is announced, but you generally won’t be able to give them access to your intranet until the transaction closes. That’s why we often recommend a password-protected external site to help prepare those employees being acquired. We build these sites very quickly as the go-to source for information regarding the transaction, and update them with new information as it becomes available.
Here are five reasons this is an important step in a successful acquisition:
They need info before the deal closes
The time between the announcement of an acquisition and the closing is way too long to keep employees in limbo. It’s very helpful to give them a site that provides background on the acquiring company and its leadership, as well as information about what’s changing and what isn’t. There will be many details that have not yet been decided, so share what you do know and promise to update as more info is available.
You need to tell them why it’s a good thing
Not every acquired employee will automatically assume that they’ll want to stay with the acquiring company. They’ll need to know the reasons this will be good for their careers, their livelihoods, and possibly their work-life balance. The onus is on the acquiring company to build a convincing case for future success and to engage conveyed employees in the excitement of their new leadership’s vision for the future.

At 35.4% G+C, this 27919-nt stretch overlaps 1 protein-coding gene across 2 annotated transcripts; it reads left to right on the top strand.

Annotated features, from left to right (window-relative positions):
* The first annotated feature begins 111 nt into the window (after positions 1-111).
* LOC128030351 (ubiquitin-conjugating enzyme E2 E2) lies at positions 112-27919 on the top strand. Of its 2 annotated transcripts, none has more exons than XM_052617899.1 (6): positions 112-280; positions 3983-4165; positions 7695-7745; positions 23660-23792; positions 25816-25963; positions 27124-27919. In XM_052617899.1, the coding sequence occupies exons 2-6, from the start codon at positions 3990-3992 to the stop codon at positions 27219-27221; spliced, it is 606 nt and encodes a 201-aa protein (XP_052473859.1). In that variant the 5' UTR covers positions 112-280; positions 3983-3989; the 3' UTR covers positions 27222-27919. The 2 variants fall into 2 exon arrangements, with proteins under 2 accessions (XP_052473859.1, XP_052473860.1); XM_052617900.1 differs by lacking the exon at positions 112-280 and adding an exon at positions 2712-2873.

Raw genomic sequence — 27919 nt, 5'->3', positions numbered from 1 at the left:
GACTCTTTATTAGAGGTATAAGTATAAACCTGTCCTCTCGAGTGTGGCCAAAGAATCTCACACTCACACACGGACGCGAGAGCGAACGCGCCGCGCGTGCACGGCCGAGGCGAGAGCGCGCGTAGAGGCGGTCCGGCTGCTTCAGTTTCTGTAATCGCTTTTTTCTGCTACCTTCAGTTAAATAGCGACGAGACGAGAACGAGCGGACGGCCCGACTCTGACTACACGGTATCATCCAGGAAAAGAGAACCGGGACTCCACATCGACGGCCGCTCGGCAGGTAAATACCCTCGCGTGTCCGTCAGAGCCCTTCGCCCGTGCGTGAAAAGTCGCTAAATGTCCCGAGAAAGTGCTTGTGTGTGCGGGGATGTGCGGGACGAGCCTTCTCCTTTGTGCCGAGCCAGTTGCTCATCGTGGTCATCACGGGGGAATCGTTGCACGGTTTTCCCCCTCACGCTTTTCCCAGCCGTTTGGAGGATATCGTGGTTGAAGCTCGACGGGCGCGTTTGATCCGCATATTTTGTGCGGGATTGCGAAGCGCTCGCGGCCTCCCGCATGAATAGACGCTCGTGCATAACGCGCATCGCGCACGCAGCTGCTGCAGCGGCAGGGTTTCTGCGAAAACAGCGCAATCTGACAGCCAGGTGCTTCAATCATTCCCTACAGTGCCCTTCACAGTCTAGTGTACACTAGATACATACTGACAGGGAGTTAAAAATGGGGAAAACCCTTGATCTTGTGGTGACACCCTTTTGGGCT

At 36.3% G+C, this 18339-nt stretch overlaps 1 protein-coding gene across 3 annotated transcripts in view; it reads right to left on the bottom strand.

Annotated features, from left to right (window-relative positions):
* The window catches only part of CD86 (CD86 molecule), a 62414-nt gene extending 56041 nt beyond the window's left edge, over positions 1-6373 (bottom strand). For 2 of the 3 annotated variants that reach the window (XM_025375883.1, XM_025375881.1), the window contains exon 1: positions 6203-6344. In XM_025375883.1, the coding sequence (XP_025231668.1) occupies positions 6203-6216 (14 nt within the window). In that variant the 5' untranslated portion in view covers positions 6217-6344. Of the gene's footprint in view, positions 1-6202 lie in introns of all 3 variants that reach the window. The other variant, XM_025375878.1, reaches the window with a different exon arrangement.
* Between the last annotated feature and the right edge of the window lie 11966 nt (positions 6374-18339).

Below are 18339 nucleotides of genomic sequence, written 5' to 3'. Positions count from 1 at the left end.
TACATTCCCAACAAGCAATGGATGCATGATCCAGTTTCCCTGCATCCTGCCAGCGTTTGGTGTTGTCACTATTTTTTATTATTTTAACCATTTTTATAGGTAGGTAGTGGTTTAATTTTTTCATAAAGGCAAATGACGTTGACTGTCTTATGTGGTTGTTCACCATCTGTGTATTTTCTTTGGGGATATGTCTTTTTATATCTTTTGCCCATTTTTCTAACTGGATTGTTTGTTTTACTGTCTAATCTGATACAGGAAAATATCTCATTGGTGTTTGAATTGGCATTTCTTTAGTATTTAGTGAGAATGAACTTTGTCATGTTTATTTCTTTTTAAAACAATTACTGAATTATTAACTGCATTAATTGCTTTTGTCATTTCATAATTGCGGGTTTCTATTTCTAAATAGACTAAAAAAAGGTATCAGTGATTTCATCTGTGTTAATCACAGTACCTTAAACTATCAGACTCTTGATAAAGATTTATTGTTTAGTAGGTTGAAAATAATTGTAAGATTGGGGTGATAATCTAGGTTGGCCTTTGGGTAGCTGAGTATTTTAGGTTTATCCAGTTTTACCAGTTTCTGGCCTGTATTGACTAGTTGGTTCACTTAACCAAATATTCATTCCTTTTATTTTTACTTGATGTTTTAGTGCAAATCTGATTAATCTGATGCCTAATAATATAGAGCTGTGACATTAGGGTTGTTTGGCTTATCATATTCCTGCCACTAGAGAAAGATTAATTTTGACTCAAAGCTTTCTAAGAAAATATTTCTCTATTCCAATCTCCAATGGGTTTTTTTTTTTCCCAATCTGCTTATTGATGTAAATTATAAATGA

They have questions you need to answer
Nature hates a vacuum, so if you’re not giving employees answers to their many questions, the rumor mill will fill in the blanks for you. It’s human nature to assume the worst, so it’s important to give them accurate information as soon as possible. When you don’t yet have the answer, say so, and be sure to update the site once you do. It’s also helpful to offer an opportunity to submit questions they don’t see listed on the FAQ.
You want to inspire them with the vision
Start as soon as you can to engage the acquired employees in the vision of the company they’ll be joining. Help them get to know the executive leadership team and be inspired by their plans and strategies for moving the company forward. Give them evidence that this company is making positive contributions to the world. And help them see how their individual job roles will contribute to the company’s vision.
You want to reduce stress about the change
Change is scary, even if it’s a positive change. Help employees feel less uncertainty by giving them as many details as you can — as soon as you can. When there’s the possibility of some negative impact, our research suggests that employees strongly prefer to know the bad news rather than be kept in the dark. When you communicate transparently, you build trust. And trust will be critical to employee engagement through the transition.